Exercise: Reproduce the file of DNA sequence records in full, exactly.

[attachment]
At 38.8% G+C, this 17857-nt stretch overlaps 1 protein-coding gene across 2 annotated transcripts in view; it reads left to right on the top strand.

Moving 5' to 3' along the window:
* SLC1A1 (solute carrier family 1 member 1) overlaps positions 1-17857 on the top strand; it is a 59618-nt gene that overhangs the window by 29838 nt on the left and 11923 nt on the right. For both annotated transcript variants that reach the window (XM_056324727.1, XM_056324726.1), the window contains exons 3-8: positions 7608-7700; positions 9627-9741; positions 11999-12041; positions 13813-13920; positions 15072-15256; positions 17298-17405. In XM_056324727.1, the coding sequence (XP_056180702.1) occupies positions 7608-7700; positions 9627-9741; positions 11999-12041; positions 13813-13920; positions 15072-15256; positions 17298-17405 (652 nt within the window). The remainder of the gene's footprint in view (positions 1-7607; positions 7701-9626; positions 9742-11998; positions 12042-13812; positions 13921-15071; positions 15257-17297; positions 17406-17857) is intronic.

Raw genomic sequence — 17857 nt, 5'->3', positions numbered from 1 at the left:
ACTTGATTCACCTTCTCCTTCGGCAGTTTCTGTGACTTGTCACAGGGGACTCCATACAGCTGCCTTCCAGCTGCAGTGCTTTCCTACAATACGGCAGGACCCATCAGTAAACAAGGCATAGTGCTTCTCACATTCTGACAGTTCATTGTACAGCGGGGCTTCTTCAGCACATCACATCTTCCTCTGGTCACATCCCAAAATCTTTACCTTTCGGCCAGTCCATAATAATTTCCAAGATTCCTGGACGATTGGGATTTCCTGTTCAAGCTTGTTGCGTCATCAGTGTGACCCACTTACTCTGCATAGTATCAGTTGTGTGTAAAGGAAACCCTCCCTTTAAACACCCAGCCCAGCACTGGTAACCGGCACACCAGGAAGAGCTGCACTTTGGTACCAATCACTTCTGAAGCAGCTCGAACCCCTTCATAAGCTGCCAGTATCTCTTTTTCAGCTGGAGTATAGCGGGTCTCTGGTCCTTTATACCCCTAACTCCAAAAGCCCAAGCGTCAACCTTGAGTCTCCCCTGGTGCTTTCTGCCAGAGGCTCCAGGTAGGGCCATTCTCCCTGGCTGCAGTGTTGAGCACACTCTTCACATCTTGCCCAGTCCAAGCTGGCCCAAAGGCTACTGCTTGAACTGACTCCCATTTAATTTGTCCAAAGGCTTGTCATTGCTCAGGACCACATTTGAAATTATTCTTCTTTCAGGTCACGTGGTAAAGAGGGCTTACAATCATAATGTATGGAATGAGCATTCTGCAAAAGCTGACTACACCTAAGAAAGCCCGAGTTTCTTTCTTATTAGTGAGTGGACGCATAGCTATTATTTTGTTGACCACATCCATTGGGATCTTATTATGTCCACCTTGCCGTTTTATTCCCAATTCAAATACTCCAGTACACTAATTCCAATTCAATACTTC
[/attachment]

At 38.8% G+C, this 17857-nt stretch overlaps 1 protein-coding gene across 2 annotated transcripts in view; it reads left to right on the top strand.

Moving 5' to 3' along the window:
* SLC1A1 (solute carrier family 1 member 1) overlaps positions 1-17857 on the top strand; it is a 59618-nt gene that overhangs the window by 29838 nt on the left and 11923 nt on the right. For both annotated transcript variants that reach the window (XM_056324727.1, XM_056324726.1), the window contains exons 3-8: positions 7608-7700; positions 9627-9741; positions 11999-12041; positions 13813-13920; positions 15072-15256; positions 17298-17405. In XM_056324727.1, the coding sequence (XP_056180702.1) occupies positions 7608-7700; positions 9627-9741; positions 11999-12041; positions 13813-13920; positions 15072-15256; positions 17298-17405 (652 nt within the window). The remainder of the gene's footprint in view (positions 1-7607; positions 7701-9626; positions 9742-11998; positions 12042-13812; positions 13921-15071; positions 15257-17297; positions 17406-17857) is intronic.

Raw genomic sequence — 17857 nt, 5'->3', positions numbered from 1 at the left:
ACTTGATTCACCTTCTCCTTCGGCAGTTTCTGTGACTTGTCACAGGGGACTCCATACAGCTGCCTTCCAGCTGCAGTGCTTTCCTACAATACGGCAGGACCCATCAGTAAACAAGGCATAGTGCTTCTCACATTCTGACAGTTCATTGTACAGCGGGGCTTCTTCAGCACATCACATCTTCCTCTGGTCACATCCCAAAATCTTTACCTTTCGGCCAGTCCATAATAATTTCCAAGATTCCTGGACGATTGGGATTTCCTGTTCAAGCTTGTTGCGTCATCAGTGTGACCCACTTACTCTGCATAGTATCAGTTGTGTGTAAAGGAAACCCTCCCTTTAAACACCCAGCCCAGCACTGGTAACCGGCACACCAGGAAGAGCTGCACTTTGGTACCAATCACTTCTGAAGCAGCTCGAACCCCTTCATAAGCTGCCAGTATCTCTTTTTCAGCTGGAGTATAGCGGGTCTCTGGTCCTTTATACCCCTAACTCCAAAAGCCCAAGCGTCAACCTTGAGTCTCCCCTGGTGCTTTCTGCCAGAGGCTCCAGGTAGGGCCATTCTCCCTGGCTGCAGTGTTGAGCACACTCTTCACATCTTGCCCAGTCCAAGCTGGCCCAAAGGCTACTGCTTGAACTGACTCCCATTTAATTTGTCCAAAGGCTTGTCATTGCTCAGGACCACATTTGAAATTATTCTTCTTTCAGGTCACGTGGTAAAGAGGGCTTACAATCATAATGTATGGAATGAGCATTCTGCAAAAGCTGACTACACCTAAGAAAGCCCGAGTTTCTTTCTTATTAGTGAGTGGACGCATAGCTATTATTTTGTTGACCACATCCATTGGGATCTTATTATGTCCACCTTGCCGTTTTATTCCCAATTCAAATACTCCAGTACACTAATTCCAATTCAATACTTC